Most women have subtle differences in breast shape and size or nipple position, but for some women the difference can be very marked and this can cause extreme distress.
Breast Asymmetry: Am I suitable?
Realistic expectations are a must as it is not possible to achieve perfect breast symmetry. If you are planning to have children and/or breastfeed then it is better to postpone any kind of breast surgery till afterwards.
Your consultation with your surgeon will determine whether the op will give you the results you are expecting. Also a full medical history will be taken to check whether you’re physically able to undergo the procedure.
Breast Asymmetry: What do I have to do to prepare?
Your surgeon will give you instructions to help you prepare for breast asymmetry surgery and these may include guidelines on eating and drinking, smoking, and taking or avoiding certain vitamins and medications. While making preparations, be sure to arrange for someone to drive you home after your surgery and to help you out for a few days, if needed.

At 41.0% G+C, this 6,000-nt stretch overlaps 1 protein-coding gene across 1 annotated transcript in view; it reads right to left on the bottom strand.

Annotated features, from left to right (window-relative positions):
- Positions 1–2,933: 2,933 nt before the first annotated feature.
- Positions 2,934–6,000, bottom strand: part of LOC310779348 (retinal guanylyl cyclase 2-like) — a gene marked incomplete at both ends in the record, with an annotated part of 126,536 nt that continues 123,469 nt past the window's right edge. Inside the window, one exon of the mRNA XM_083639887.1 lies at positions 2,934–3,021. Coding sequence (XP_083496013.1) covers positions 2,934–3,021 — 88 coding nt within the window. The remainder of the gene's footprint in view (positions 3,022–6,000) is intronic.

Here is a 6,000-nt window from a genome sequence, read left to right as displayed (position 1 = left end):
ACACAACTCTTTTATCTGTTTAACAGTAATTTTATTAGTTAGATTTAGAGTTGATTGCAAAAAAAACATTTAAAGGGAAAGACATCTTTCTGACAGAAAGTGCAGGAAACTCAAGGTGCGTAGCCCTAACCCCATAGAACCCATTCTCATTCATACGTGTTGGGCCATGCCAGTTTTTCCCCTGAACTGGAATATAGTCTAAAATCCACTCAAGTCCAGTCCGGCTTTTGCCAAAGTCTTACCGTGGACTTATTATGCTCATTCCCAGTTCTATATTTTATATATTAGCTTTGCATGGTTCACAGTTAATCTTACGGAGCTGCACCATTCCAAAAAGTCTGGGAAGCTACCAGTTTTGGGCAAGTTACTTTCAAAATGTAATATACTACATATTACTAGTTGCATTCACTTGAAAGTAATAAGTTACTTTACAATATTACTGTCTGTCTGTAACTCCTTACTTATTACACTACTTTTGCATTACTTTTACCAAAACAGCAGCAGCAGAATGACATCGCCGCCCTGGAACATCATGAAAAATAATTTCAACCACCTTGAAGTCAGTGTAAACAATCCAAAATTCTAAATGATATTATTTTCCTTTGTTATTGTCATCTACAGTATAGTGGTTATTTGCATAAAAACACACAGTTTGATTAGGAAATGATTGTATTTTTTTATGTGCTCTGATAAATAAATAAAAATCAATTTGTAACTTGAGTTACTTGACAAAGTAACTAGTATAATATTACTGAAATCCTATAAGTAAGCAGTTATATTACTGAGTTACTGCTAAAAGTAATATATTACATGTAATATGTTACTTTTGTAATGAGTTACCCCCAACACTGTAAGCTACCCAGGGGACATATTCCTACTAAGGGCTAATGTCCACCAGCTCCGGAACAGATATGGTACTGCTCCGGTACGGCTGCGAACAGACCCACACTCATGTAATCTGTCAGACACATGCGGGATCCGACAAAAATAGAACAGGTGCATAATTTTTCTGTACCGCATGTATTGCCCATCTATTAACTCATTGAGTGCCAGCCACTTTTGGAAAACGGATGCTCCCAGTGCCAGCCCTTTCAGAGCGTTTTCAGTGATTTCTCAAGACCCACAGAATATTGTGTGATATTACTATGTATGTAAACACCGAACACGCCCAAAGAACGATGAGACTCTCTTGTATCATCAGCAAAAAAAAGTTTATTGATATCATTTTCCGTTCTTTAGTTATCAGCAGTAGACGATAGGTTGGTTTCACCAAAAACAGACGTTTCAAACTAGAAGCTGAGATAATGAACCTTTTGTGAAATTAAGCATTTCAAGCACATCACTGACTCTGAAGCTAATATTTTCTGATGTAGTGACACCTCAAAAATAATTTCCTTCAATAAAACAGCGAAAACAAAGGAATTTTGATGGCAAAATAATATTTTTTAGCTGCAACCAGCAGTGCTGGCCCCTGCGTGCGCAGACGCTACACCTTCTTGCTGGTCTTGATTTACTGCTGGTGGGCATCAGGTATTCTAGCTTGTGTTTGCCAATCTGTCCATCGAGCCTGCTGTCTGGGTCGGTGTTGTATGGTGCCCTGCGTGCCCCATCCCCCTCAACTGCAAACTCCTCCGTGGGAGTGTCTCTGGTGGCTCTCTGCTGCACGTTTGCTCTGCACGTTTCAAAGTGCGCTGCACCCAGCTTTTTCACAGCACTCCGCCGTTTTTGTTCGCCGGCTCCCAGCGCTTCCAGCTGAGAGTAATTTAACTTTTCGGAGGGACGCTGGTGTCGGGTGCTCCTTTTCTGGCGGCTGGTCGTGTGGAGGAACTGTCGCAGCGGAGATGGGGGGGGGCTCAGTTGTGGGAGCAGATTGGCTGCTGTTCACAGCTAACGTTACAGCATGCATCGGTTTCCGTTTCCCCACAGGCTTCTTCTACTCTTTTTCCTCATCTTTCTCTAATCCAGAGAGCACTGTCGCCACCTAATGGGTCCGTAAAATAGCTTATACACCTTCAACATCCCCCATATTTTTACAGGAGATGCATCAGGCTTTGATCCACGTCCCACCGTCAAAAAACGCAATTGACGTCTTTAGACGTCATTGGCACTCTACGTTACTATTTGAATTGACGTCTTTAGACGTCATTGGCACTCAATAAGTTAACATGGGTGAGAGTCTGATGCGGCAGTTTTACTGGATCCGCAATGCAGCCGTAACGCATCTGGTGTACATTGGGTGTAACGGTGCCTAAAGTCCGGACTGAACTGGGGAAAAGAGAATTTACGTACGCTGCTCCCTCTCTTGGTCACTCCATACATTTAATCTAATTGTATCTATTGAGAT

Breast Asymmetry: What’s the treatment like?
Breast asymmetry surgery can take anything from one to four hours depending on what procedures the surgeon is carrying out. Go to the individual procedures to find out more about what they entail.
Breast Asymmetry: What about after?
The recovery is dependent on which procedures were carried out. Your breasts will feel sore and be bruised and swollen for a few weeks after the procedure and you will have to wear a special support bra. You should be able to return to work after a week depending on the level of physical activity involved. Scarring will take up to a year to fully heal.
Breast Asymmetry: Are there any risks or side effects?
Go to the individual procedures to learn more, but breast asymmetry surgery is relatively safe as all these procedures are commonly performed.
There is always the risk of complications after any surgery but they are rare. The possibility of revision breast surgery has to be accounted for.
Breast Asymmetry: What will it cost me?
This depends on how long the procedure takes, what techniques were involved, whether implants were used and whether both breasts were operated on or just one, so the cost can vary from £1,500 up to £6,000.